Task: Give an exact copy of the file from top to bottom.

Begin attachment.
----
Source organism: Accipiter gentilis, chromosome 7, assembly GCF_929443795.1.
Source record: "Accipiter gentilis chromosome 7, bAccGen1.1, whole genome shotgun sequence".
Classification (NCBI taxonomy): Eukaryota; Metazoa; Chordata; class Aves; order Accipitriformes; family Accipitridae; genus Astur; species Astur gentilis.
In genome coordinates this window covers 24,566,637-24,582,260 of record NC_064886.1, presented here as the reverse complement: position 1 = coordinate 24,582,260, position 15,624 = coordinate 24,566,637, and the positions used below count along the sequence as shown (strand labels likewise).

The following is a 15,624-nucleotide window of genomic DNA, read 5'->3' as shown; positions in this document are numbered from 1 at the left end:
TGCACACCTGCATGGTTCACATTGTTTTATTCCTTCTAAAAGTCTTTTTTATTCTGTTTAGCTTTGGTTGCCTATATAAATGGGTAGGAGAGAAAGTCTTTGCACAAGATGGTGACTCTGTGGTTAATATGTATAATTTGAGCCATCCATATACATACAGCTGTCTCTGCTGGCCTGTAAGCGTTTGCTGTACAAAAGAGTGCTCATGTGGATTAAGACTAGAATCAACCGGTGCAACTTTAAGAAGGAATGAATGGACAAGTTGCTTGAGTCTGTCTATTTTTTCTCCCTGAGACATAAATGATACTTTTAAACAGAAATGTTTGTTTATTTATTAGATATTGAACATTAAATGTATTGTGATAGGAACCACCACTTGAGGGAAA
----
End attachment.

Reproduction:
Source organism: Accipiter gentilis, chromosome 7, assembly GCF_929443795.1.
Source record: "Accipiter gentilis chromosome 7, bAccGen1.1, whole genome shotgun sequence".
Classification (NCBI taxonomy): Eukaryota; Metazoa; Chordata; class Aves; order Accipitriformes; family Accipitridae; genus Astur; species Astur gentilis.
In genome coordinates this window covers 24,566,637-24,582,260 of record NC_064886.1, presented here as the reverse complement: position 1 = coordinate 24,582,260, position 15,624 = coordinate 24,566,637, and the positions used below count along the sequence as shown (strand labels likewise).

The following is a 15,624-nucleotide window of genomic DNA, read 5'->3' as shown; positions in this document are numbered from 1 at the left end:
TGCACACCTGCATGGTTCACATTGTTTTATTCCTTCTAAAAGTCTTTTTTATTCTGTTTAGCTTTGGTTGCCTATATAAATGGGTAGGAGAGAAAGTCTTTGCACAAGATGGTGACTCTGTGGTTAATATGTATAATTTGAGCCATCCATATACATACAGCTGTCTCTGCTGGCCTGTAAGCGTTTGCTGTACAAAAGAGTGCTCATGTGGATTAAGACTAGAATCAACCGGTGCAACTTTAAGAAGGAATGAATGGACAAGTTGCTTGAGTCTGTCTATTTTTTCTCCCTGAGACATAAATGATACTTTTAAACAGAAATGTTTGTTTATTTATTAGATATTGAACATTAAATGTATTGTGATAGGAACCACCACTTGAGGGAAA